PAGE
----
Water Quality Measurement | Chemical Parameter
Lake Pend Oreille | Pend Oreille River
Nitrogen is an essential plant nutrient but in high quantities it can cause increased plant and algae growth, low dissolved oxygen (DO) levels, and increased temperature. Nitrogen in aquatic systems is found in many forms, including ammonia, nitrates and nitrites. Nitrogen sources include soil erosion, organic matter and debris, sewage and failing septic systems, fertilizers, animal waste, and agricultural runoff.
Nitrogen is an essential plant nutrient but in high quantities can cause excessive plant growth. Microbial metabolism can decompose organic nitrogen (e.g., plants) into ammonia, which may be oxidized into nitrite then further oxidized to nitrate. All forms are soluble in water and are closely related.
Nitrogen has higher solubility in water than phosphorus (P) and quickly travels into rivers and streams. This property is one reason why phosphorus, rather than nitrogen, is the limiting nutrient for plant growth. When sampling for nutrients, it is advisable to include both phosphorus and nitrogen testing to determine the nitrogen to phosphorus ratio (N:P). The EPA mandates nitrogen and phosphorus limits through National Pollutant Discharge Elimination System (NPDES) permits, which are often based on the assessed ability for dilution by the receiving waters.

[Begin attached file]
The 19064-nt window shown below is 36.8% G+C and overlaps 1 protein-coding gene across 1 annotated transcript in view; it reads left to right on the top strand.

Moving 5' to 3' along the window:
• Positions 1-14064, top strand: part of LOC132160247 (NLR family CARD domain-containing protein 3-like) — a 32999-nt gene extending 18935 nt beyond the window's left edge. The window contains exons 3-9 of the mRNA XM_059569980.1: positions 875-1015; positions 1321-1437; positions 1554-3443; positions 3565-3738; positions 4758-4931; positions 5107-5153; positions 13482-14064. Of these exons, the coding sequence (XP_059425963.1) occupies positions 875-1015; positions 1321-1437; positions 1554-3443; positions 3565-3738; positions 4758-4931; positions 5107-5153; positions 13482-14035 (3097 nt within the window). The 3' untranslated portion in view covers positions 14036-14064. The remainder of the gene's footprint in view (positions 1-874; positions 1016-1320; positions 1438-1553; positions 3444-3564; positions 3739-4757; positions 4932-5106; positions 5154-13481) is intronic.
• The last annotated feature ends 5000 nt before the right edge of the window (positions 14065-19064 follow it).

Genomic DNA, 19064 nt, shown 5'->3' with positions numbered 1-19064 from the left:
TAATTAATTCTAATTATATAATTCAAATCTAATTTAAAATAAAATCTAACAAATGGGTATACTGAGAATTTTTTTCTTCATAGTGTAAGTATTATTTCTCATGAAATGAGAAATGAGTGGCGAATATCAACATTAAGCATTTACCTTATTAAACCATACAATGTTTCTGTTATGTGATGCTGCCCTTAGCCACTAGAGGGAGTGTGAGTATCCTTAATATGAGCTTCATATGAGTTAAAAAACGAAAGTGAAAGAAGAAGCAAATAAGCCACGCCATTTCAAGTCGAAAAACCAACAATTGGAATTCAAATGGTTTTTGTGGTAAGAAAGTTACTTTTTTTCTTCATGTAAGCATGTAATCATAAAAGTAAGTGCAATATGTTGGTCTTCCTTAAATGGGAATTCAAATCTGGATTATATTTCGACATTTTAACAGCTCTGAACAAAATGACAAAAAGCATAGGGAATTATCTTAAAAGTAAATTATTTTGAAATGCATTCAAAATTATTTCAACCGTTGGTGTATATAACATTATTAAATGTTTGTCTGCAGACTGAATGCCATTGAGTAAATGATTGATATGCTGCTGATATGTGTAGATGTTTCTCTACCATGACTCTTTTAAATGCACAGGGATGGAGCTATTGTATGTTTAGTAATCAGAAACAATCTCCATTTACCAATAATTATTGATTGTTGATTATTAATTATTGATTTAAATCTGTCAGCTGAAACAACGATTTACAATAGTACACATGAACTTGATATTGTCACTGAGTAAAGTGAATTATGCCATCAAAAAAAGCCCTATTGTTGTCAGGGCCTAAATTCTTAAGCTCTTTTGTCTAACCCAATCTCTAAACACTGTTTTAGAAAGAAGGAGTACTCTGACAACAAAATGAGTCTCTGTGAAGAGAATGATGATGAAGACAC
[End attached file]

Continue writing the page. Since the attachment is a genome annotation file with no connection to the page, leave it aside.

The most commonly-used methods to test nitrogen test for both nitrite and nitrate. Nitrate is a form of nitrogen that is more available to plants relative to other forms. Nitrite is a byproduct of ammonia oxidization, is unstable in aqueous environments, and is therefore rarely detectable. Detectable nitrite levels therefore may be indicative of an ammonia source. Total Kjeldahl Nitrogen (TKN) is the sum of organic nitrogen, ammonia, and ammonium in a water body. High TKN concentrations can indicate sewage and manure discharges are present in the water body.
We measure the total nitrogen of the water each time we collect data – once a month for five months out of the year (June – October). The bars represent the upper quartile (75% of the data taken at this site falls below this line), the median (or mid-point of the data) for each site, first quartile (25% of the data taken at this site falls below this line), and the box represents the middle 50% of the data.
Use our interactive graph to check out all the data we have collected since 2012. Hover over a data point to see more information or try clicking on the name of a month to see all the data for just one month!
Some sources of nitrogen
- Soil erosion
- Organic matter/debris (decomposing leaves & plants)
- Sewage/failing septic systems
- Animal waste/agricultural runoff
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